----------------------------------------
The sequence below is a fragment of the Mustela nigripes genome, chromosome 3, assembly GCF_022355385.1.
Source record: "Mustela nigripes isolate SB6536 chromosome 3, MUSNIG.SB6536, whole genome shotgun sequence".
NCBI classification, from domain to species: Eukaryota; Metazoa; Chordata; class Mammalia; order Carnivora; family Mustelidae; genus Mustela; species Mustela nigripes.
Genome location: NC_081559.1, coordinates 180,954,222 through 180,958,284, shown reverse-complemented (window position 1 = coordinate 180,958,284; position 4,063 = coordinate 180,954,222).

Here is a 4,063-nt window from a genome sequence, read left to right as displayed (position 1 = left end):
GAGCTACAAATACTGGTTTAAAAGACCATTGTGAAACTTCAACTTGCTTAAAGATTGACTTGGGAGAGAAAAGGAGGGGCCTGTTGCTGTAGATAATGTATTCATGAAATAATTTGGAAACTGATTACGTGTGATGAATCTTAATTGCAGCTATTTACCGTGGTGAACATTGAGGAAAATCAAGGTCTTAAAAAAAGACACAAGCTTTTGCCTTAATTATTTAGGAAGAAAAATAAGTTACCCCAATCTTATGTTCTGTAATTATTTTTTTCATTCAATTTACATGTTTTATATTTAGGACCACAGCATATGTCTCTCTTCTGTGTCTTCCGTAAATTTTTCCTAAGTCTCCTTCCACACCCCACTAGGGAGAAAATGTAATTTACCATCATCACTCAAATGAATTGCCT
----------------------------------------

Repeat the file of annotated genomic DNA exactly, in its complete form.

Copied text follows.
The sequence below is a fragment of the Mustela nigripes genome, chromosome 3, assembly GCF_022355385.1.
Source record: "Mustela nigripes isolate SB6536 chromosome 3, MUSNIG.SB6536, whole genome shotgun sequence".
NCBI classification, from domain to species: Eukaryota; Metazoa; Chordata; class Mammalia; order Carnivora; family Mustelidae; genus Mustela; species Mustela nigripes.
Genome location: NC_081559.1, coordinates 180,954,222 through 180,958,284, shown reverse-complemented (window position 1 = coordinate 180,958,284; position 4,063 = coordinate 180,954,222).

Here is a 4,063-nt window from a genome sequence, read left to right as displayed (position 1 = left end):
GAGCTACAAATACTGGTTTAAAAGACCATTGTGAAACTTCAACTTGCTTAAAGATTGACTTGGGAGAGAAAAGGAGGGGCCTGTTGCTGTAGATAATGTATTCATGAAATAATTTGGAAACTGATTACGTGTGATGAATCTTAATTGCAGCTATTTACCGTGGTGAACATTGAGGAAAATCAAGGTCTTAAAAAAAGACACAAGCTTTTGCCTTAATTATTTAGGAAGAAAAATAAGTTACCCCAATCTTATGTTCTGTAATTATTTTTTTCATTCAATTTACATGTTTTATATTTAGGACCACAGCATATGTCTCTCTTCTGTGTCTTCCGTAAATTTTTCCTAAGTCTCCTTCCACACCCCACTAGGGAGAAAATGTAATTTACCATCATCACTCAAATGAATTGCCT